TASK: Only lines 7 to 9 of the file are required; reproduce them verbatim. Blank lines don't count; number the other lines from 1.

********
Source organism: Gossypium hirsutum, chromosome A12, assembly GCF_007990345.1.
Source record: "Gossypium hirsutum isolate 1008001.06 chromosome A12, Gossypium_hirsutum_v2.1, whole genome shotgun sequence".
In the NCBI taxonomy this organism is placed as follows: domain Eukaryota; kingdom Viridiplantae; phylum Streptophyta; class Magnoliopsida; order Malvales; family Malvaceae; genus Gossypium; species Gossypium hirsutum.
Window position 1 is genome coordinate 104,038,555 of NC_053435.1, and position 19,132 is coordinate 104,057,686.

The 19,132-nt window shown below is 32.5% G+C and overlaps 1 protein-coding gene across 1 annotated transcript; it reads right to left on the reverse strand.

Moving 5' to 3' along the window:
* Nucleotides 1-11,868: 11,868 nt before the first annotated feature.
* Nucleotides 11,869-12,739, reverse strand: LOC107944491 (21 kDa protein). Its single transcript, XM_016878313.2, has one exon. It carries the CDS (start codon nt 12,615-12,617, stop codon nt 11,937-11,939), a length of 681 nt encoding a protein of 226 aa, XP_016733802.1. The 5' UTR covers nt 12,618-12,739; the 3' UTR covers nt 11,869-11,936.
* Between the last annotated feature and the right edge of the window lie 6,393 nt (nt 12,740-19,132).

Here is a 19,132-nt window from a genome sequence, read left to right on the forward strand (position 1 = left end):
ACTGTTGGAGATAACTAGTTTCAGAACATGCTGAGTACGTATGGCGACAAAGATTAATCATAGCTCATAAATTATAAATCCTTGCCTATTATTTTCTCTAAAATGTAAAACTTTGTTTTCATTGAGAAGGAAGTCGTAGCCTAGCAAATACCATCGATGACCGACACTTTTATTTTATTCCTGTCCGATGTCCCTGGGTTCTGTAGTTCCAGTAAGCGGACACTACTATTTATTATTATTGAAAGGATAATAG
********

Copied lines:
* Nucleotides 1-11,868: 11,868 nt before the first annotated feature.
* Nucleotides 11,869-12,739, reverse strand: LOC107944491 (21 kDa protein). Its single transcript, XM_016878313.2, has one exon. It carries the CDS (start codon nt 12,615-12,617, stop codon nt 11,937-11,939), a length of 681 nt encoding a protein of 226 aa, XP_016733802.1. The 5' UTR covers nt 12,618-12,739; the 3' UTR covers nt 11,869-11,936.
* Between the last annotated feature and the right edge of the window lie 6,393 nt (nt 12,740-19,132).